‘Bored’ Drew Las Vegas Arsonist Gets Five Years in Prison
Posted on: September 1, 2020, 04:06h.
Last updated on: September 2, 2020, 09:43h.
A man who filmed himself setting fires at The Drew Las Vegas, causing millions in damage before “squaring up” to responding firefighters, was sentenced to five years in a federal prison Friday.
Andrew Joseph Sanders, 28, of Las Vegas, broke into the Drew construction site on March 1, 2018, and lit two fires, one on the 11th floor near the ballroom, and another around 200 yards away, according to a Department of Justice news release.
“And I lit a fire to this sh*t. I’m just bored, you know?” he commented on his cellphone video.
Outside, he attempted to fight two firefighters from the Clark County Fire Department, who had to subdue the arsonist. The altercation prevented the firefighters from supplying water to their colleagues inside the building, prosecutors said.
In October 2019, Sanders pleaded guilty to one count of arson. In addition to the term of imprisonment, he was sentenced to three years of supervised release. His obligation to pay restitution will be determined by the court at a later date.
Preliminary reports at the time suggested Sanders had caused around $10 million in damage.
The building — formerly the Fontainebleau — has stood half-finished and empty since 2009 when financiers pulled their backing as America slid into recession.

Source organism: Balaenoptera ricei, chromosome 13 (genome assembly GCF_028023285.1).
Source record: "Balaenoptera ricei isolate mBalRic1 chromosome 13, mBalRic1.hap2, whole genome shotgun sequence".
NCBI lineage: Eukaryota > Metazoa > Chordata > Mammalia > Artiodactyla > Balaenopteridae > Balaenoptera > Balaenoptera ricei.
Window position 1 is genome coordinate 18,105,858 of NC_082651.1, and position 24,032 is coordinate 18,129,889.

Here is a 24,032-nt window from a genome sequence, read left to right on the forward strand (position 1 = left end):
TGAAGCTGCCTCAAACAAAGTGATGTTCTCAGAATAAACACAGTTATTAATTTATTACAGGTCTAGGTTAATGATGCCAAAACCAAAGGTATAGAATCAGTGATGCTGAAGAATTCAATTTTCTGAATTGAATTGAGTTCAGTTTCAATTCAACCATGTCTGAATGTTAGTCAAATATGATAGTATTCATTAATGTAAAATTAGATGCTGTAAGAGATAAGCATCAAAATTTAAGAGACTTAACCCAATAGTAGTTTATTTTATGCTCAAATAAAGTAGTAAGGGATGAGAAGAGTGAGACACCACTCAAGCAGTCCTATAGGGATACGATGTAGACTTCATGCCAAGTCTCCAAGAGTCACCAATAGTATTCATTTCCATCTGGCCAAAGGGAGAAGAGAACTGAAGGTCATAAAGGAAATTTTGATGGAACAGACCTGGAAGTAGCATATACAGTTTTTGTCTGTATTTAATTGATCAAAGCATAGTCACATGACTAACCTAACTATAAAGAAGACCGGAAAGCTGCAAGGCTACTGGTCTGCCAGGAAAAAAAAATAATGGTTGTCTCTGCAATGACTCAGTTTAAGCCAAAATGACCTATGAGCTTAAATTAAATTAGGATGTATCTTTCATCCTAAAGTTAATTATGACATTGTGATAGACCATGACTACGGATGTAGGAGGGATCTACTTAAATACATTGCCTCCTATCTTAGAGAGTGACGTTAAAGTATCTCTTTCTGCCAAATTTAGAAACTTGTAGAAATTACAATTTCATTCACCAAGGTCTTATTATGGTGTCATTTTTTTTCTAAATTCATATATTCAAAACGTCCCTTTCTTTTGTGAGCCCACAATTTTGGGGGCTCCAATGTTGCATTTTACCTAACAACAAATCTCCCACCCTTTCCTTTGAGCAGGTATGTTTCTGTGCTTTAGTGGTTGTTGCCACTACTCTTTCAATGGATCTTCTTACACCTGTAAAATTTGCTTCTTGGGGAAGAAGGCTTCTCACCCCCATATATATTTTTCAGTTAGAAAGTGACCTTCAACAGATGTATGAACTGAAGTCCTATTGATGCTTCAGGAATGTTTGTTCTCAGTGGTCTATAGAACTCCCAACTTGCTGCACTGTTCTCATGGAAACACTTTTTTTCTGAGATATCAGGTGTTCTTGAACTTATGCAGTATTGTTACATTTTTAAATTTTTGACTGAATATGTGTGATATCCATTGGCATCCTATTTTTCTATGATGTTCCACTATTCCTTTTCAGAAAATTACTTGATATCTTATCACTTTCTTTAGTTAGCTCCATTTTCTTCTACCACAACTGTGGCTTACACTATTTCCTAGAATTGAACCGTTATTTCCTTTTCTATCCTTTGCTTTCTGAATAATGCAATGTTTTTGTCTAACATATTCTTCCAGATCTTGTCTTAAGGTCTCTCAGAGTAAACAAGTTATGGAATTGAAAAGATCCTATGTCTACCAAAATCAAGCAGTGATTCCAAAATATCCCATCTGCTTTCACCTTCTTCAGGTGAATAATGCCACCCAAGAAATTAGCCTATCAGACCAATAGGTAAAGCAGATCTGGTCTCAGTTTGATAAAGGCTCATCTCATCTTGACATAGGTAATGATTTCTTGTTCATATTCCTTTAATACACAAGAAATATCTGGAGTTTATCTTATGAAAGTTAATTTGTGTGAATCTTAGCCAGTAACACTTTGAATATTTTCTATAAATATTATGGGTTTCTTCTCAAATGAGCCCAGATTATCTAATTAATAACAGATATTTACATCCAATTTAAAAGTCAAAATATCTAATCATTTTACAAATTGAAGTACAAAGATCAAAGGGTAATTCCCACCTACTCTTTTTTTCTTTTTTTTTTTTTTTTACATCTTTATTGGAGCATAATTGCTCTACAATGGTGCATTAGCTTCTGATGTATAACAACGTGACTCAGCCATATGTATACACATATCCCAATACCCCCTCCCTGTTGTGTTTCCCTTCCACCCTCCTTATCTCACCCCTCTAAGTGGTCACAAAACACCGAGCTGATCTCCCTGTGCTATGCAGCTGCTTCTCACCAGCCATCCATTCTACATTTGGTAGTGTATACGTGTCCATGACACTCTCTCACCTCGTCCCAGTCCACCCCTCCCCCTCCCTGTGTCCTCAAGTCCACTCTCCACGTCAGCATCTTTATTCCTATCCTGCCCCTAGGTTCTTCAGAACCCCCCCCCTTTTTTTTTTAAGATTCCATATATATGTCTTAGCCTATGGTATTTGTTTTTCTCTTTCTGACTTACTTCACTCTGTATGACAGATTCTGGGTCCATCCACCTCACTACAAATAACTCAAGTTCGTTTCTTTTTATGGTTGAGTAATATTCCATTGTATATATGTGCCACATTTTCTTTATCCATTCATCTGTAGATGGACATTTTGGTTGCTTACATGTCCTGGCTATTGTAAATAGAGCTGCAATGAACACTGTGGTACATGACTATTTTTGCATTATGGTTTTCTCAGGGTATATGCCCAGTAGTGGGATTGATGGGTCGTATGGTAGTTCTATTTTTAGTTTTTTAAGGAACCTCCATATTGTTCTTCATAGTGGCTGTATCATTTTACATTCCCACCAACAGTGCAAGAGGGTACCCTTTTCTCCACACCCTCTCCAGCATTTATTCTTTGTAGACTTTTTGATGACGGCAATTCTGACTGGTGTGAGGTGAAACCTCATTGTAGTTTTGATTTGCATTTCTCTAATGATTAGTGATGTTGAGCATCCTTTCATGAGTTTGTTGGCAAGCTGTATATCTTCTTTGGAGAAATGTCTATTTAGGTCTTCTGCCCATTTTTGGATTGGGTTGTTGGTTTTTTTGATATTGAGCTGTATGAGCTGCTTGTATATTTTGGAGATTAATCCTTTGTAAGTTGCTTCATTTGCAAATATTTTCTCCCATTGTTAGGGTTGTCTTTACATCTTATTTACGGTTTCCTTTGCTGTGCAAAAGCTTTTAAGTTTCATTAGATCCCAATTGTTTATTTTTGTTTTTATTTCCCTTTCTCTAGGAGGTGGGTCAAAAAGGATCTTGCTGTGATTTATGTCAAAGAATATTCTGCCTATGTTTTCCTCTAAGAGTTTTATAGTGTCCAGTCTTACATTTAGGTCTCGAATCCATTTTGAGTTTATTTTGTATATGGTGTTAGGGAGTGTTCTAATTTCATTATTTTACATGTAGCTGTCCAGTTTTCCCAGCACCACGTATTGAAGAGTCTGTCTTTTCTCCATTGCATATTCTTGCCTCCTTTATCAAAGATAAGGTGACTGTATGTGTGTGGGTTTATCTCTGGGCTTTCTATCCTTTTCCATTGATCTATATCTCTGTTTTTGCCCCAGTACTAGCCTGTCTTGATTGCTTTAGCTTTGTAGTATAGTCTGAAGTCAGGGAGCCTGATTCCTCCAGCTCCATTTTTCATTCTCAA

But the summer before Sanders’ rampage, billionaire New York real-estate investor Steven Witkoff had purchased the shell of the Fontainebleau for $600 million from Carl Icahn, who had acquired it at a cut-price from the bankruptcy courts in 2010. Witkoff renamed it The Drew, after his son, Andrew Witkoff, who died of a drug overdose in 2011, and vowed to complete the $3 billion project.
But the Witkoff Group halted construction in March as Las Vegas went into coronavirus lockdown.
Since then, there have been reports of defaulted interest payments to investors, lawsuits from disgruntled construction contractors who say they’re owed money, and rumors that financing for the project has fallen through because of the financial pressures of the coronavirus.
Last month, a group of veteran casino executives who had been headhunted for The Drew launched legal action, claiming fraud and breach of contract after they were laid off in early April. Instead of the six-figure salaries, guaranteed bonuses, and generous severance packages they claim they were promised, they received just two months’ pay.
The Witkoff Group has called this an “unprecedented time,” but added that it remains committed to the project.
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